The pursuit of purity of heart is not an empty effort to appear pious, but a sincere desire to live a life that pleases God. It is an aspiration for a clear conscience, free from deception and selfish motives. The pure in heart not only seek to avoid outward sin, but also to purify their thoughts and intentions.

The promise contained in this beatitude is profound: “they will see God”. Purity of heart allows us to experience intimate communion with God, drawing us closer to Him in worship and prayer. In 1 John 3:2 , we read: “Beloved, now we are children of God, and it has not yet been revealed what we will be. But we know that when he appears, we will be like him; because we shall see it as it is.” The pure in heart are promised to see God not only in eternity, but also in moments of worship and deep spiritual communion.

Therefore, the blessedness of the pure in heart challenges us to seek inner purity, sincerity, and integrity in our daily lives. She reminds us that purity is not just a matter of external behavior, but of an internal transformation that brings us closer to God. May we constantly seek purity of heart, purifying our thoughts and intentions, so that we can enjoy precious communion with God and live according to his will.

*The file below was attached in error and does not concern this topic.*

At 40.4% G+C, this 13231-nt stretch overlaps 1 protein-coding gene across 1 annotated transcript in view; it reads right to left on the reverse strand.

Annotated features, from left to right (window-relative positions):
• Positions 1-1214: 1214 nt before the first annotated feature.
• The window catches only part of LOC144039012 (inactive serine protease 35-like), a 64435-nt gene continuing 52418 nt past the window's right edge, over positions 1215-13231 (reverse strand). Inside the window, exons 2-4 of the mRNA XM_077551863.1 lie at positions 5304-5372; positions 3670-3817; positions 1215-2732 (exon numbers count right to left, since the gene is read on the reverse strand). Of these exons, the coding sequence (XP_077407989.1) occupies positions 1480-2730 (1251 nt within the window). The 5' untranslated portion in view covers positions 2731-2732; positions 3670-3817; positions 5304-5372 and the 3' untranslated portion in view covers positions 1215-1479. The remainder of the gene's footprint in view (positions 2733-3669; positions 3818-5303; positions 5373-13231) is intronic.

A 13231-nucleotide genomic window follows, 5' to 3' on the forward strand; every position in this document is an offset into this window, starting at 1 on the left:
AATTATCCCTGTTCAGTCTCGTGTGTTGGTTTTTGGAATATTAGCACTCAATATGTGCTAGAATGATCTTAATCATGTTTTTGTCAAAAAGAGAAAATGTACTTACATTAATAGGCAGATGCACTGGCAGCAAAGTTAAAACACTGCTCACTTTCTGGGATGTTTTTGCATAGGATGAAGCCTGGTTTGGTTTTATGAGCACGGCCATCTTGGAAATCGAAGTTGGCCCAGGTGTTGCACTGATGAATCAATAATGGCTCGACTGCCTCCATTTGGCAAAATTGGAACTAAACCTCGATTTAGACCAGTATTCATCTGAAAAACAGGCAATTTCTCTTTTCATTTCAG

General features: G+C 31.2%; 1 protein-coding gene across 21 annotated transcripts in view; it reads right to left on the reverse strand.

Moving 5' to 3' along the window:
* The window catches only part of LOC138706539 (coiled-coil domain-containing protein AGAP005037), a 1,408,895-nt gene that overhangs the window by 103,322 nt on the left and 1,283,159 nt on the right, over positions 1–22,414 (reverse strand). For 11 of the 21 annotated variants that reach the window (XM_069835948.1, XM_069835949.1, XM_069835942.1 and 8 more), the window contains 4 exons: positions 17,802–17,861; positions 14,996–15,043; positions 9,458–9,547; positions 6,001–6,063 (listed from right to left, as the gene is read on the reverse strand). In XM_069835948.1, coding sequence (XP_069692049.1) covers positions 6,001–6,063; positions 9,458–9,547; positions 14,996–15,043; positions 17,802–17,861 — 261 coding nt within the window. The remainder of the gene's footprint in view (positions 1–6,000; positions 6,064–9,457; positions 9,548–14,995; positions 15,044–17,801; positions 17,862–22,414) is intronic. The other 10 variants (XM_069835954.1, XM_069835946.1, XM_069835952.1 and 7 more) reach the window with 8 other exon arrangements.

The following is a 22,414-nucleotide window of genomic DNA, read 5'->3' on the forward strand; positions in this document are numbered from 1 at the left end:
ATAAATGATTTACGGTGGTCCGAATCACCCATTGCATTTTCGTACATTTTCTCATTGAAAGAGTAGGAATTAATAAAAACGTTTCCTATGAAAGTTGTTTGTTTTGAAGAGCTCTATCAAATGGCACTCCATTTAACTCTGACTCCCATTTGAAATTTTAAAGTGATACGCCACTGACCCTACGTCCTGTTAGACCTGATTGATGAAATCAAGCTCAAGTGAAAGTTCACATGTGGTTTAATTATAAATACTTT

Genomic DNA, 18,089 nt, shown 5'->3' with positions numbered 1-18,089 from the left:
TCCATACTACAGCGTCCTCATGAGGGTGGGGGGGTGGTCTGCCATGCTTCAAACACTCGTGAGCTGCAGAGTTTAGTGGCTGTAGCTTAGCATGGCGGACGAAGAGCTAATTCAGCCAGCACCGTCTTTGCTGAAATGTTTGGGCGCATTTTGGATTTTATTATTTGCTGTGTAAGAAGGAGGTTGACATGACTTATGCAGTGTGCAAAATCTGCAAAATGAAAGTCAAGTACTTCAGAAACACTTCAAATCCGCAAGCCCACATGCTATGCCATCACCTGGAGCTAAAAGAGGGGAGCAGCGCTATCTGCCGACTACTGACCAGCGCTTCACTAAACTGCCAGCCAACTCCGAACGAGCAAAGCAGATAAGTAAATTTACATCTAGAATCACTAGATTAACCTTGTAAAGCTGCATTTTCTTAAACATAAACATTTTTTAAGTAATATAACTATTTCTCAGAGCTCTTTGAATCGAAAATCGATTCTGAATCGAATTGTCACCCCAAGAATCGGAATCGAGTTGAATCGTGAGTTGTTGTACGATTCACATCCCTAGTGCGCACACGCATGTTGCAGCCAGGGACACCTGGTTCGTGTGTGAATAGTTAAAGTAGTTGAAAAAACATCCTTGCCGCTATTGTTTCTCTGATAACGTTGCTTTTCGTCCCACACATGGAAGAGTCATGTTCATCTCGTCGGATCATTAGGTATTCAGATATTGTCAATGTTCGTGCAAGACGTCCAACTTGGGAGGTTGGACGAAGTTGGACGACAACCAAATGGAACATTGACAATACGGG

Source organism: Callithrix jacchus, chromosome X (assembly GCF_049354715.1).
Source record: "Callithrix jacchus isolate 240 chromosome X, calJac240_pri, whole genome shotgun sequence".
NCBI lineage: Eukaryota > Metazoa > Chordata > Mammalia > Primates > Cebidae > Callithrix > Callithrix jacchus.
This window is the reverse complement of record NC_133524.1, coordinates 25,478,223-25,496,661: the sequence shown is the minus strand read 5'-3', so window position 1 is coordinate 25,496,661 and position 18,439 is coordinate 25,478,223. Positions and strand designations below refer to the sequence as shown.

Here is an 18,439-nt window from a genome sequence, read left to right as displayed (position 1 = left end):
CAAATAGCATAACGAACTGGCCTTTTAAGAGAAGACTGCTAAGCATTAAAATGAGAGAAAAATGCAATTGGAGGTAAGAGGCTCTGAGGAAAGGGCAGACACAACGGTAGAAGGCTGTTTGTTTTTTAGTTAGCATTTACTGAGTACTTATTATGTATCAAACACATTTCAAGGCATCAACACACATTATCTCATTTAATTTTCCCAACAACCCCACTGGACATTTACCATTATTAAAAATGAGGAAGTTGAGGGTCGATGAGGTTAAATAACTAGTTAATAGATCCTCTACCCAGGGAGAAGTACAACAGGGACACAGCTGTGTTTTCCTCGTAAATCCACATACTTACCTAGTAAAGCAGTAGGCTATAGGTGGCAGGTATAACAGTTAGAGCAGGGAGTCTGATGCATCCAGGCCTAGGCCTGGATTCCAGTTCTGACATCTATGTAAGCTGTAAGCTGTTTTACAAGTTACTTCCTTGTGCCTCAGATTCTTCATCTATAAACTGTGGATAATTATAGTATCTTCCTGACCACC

Blessed are the peacemakers, for they will be called children of God. (Matthew 5:9)

The seventh beatitude proclaims: “Blessed are the peacemakers, for they will be called children of God” (Matthew 5:9) . This beatitude calls us to be agents of peace and reconciliation in a world marked by conflict and division. Peacemakers not only avoid discord but also actively work to promote unity and harmony.

In Romans 12:18 , Paul exhorts us to “ if possible, as far as it depends on you, live at peace with all men.” This highlights the responsibility we have to seek peace in our relationships and communities. Peacemakers do not simply avoid conflict, but actively seek to build bridges of understanding and reconciliation.

Jesus, as the Prince of Peace, is the ultimate example of a peacemaker. He brought reconciliation between God and man through His sacrifice on the cross. In Ephesians 2:14 , Paul writes about Jesus, saying, “For he is our peace, who has made the two one; and having broken down the wall of separation that was in the middle.” Jesus removed the barrier of separation and brought us peace with God.

The blessedness of the peacemakers also reminds us that we are called to be children of God. When we promote peace and reconciliation, we reflect the character of our heavenly Father. In James 3:18 , we read: “Now the fruit of righteousness is sown in peace, to those who practice peace.” Peacemakers not only receive peace from God, but they also sow peace wherever they go.

Furthermore, being called “children of God” implies sharing in the divine nature, including the willingness to promote peace and justice. As children of God, we are called to follow Jesus’ example and actively seek peace, even in challenging situations.